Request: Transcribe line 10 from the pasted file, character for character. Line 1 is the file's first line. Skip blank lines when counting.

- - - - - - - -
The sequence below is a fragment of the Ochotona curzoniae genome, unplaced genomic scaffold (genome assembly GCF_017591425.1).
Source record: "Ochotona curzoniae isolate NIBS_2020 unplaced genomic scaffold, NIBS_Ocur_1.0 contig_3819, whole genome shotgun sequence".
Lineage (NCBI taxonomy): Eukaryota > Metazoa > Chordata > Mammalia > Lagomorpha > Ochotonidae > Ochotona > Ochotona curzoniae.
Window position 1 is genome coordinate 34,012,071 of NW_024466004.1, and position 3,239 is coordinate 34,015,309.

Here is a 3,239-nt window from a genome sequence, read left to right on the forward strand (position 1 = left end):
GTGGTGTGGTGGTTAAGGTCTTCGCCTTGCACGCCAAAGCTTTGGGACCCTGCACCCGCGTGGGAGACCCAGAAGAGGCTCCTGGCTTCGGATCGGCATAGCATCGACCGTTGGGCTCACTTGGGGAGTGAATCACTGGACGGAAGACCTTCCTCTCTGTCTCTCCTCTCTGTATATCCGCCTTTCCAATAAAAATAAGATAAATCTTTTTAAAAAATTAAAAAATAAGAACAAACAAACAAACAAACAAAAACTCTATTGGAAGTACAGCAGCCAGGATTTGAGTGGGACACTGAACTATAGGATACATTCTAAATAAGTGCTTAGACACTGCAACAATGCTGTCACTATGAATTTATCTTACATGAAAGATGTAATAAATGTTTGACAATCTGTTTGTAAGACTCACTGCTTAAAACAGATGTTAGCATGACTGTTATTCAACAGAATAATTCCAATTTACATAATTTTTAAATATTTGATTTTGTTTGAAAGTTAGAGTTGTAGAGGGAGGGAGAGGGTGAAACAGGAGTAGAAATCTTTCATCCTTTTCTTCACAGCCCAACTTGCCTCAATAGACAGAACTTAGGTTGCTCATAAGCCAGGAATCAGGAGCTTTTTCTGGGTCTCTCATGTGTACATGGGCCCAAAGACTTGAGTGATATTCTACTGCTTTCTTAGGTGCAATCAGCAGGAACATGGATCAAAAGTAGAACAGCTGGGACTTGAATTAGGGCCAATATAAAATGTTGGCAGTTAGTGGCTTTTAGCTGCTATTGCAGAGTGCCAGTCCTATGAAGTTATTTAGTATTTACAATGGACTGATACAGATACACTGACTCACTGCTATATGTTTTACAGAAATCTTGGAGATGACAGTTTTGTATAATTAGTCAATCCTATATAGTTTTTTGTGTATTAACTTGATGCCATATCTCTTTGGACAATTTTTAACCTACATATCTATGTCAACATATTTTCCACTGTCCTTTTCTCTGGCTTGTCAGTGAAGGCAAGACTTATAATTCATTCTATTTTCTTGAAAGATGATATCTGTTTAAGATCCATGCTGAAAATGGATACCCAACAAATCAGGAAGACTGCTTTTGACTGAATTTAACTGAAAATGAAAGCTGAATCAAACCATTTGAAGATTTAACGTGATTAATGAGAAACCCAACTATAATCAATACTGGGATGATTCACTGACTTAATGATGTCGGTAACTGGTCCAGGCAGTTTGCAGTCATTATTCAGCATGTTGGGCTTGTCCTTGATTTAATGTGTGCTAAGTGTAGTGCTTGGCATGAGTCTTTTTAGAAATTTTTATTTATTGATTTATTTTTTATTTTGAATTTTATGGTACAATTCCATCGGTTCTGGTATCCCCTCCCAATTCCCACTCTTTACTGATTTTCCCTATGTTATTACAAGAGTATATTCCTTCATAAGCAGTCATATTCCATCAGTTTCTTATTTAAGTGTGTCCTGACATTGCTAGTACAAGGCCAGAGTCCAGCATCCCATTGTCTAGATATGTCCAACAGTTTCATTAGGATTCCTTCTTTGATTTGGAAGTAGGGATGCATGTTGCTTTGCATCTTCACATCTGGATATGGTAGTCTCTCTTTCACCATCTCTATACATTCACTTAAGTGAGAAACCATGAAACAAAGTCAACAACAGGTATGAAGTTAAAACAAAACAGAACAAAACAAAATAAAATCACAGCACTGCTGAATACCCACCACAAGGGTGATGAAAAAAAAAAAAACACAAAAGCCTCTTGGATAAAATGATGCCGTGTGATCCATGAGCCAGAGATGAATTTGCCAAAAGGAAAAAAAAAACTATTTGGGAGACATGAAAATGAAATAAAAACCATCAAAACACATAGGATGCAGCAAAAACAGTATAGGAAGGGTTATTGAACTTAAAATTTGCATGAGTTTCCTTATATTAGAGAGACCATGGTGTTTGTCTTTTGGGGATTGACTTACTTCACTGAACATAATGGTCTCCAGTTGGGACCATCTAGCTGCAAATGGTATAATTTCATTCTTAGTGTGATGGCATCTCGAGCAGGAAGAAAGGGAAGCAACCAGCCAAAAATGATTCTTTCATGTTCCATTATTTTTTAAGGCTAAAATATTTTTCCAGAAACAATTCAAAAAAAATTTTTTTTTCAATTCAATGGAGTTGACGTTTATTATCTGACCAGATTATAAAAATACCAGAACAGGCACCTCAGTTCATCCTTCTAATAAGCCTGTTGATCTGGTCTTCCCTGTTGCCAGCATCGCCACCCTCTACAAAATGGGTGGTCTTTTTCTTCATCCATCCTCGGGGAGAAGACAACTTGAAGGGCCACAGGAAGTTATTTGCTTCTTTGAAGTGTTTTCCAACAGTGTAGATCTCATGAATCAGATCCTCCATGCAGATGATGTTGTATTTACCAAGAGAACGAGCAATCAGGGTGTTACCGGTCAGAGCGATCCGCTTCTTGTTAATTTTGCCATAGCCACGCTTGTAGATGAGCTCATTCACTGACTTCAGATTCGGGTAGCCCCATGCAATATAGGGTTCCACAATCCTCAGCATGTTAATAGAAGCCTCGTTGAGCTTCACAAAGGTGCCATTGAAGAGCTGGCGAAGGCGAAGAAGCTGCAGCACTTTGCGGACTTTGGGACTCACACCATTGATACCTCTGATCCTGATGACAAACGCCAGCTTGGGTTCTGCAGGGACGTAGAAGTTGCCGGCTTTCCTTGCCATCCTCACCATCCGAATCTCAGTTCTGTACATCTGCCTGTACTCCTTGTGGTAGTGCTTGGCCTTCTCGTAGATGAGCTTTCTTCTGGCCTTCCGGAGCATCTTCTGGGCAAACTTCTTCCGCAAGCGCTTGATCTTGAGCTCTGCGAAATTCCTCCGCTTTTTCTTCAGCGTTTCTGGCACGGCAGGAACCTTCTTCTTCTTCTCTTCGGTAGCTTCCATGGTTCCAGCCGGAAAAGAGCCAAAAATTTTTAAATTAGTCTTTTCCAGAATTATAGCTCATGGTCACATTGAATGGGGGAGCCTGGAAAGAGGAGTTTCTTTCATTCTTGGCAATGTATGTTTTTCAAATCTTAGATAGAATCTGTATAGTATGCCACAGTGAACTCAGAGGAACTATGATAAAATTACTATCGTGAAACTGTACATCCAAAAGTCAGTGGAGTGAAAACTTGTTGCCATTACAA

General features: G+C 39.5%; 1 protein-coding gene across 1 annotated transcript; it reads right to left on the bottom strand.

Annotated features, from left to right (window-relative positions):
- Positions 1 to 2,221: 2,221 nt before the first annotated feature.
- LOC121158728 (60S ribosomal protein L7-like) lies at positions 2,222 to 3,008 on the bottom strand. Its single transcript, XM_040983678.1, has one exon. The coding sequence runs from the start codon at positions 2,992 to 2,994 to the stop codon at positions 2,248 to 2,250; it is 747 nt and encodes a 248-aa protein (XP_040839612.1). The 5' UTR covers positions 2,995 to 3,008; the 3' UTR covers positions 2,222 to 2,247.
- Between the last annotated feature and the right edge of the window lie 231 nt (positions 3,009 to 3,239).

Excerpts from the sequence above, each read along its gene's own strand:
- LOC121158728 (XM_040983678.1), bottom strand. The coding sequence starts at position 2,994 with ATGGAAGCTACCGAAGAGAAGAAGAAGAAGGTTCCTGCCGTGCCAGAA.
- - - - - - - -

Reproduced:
- LOC121158728 (60S ribosomal protein L7-like) lies at positions 2,222 to 3,008 on the bottom strand. Its single transcript, XM_040983678.1, has one exon. The coding sequence runs from the start codon at positions 2,992 to 2,994 to the stop codon at positions 2,248 to 2,250; it is 747 nt and encodes a 248-aa protein (XP_040839612.1). The 5' UTR covers positions 2,995 to 3,008; the 3' UTR covers positions 2,222 to 2,247.